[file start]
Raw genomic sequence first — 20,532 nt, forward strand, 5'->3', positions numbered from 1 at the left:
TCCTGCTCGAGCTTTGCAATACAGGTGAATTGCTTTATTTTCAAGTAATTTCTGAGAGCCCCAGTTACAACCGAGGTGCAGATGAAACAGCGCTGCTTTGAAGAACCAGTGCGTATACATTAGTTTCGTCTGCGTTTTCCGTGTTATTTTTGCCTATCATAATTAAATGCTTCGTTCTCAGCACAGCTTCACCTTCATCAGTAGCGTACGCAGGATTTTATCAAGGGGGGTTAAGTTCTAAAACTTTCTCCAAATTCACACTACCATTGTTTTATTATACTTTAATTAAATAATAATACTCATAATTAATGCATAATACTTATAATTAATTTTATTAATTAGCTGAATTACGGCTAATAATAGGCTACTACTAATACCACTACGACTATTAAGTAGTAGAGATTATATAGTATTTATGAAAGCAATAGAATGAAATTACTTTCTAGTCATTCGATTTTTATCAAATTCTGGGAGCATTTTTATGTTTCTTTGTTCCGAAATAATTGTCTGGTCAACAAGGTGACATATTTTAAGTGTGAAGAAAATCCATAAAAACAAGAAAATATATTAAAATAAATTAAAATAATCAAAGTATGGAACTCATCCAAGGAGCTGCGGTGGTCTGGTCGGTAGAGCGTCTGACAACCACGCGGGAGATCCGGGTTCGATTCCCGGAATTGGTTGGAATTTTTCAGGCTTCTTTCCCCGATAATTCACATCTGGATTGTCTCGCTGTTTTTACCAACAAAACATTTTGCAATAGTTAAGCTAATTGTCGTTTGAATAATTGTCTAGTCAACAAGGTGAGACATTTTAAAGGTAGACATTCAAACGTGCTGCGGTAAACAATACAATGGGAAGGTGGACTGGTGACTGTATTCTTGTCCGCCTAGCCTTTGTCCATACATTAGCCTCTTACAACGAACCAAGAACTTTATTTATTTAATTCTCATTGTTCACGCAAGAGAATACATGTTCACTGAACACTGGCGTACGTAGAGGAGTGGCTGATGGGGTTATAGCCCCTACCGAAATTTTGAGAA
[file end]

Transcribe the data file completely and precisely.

Raw genomic sequence first — 20,532 nt, forward strand, 5'->3', positions numbered from 1 at the left:
TCCTGCTCGAGCTTTGCAATACAGGTGAATTGCTTTATTTTCAAGTAATTTCTGAGAGCCCCAGTTACAACCGAGGTGCAGATGAAACAGCGCTGCTTTGAAGAACCAGTGCGTATACATTAGTTTCGTCTGCGTTTTCCGTGTTATTTTTGCCTATCATAATTAAATGCTTCGTTCTCAGCACAGCTTCACCTTCATCAGTAGCGTACGCAGGATTTTATCAAGGGGGGTTAAGTTCTAAAACTTTCTCCAAATTCACACTACCATTGTTTTATTATACTTTAATTAAATAATAATACTCATAATTAATGCATAATACTTATAATTAATTTTATTAATTAGCTGAATTACGGCTAATAATAGGCTACTACTAATACCACTACGACTATTAAGTAGTAGAGATTATATAGTATTTATGAAAGCAATAGAATGAAATTACTTTCTAGTCATTCGATTTTTATCAAATTCTGGGAGCATTTTTATGTTTCTTTGTTCCGAAATAATTGTCTGGTCAACAAGGTGACATATTTTAAGTGTGAAGAAAATCCATAAAAACAAGAAAATATATTAAAATAAATTAAAATAATCAAAGTATGGAACTCATCCAAGGAGCTGCGGTGGTCTGGTCGGTAGAGCGTCTGACAACCACGCGGGAGATCCGGGTTCGATTCCCGGAATTGGTTGGAATTTTTCAGGCTTCTTTCCCCGATAATTCACATCTGGATTGTCTCGCTGTTTTTACCAACAAAACATTTTGCAATAGTTAAGCTAATTGTCGTTTGAATAATTGTCTAGTCAACAAGGTGAGACATTTTAAAGGTAGACATTCAAACGTGCTGCGGTAAACAATACAATGGGAAGGTGGACTGGTGACTGTATTCTTGTCCGCCTAGCCTTTGTCCATACATTAGCCTCTTACAACGAACCAAGAACTTTATTTATTTAATTCTCATTGTTCACGCAAGAGAATACATGTTCACTGAACACTGGCGTACGTAGAGGAGTGGCTGATGGGGTTATAGCCCCTACCGAAATTTTGAGAA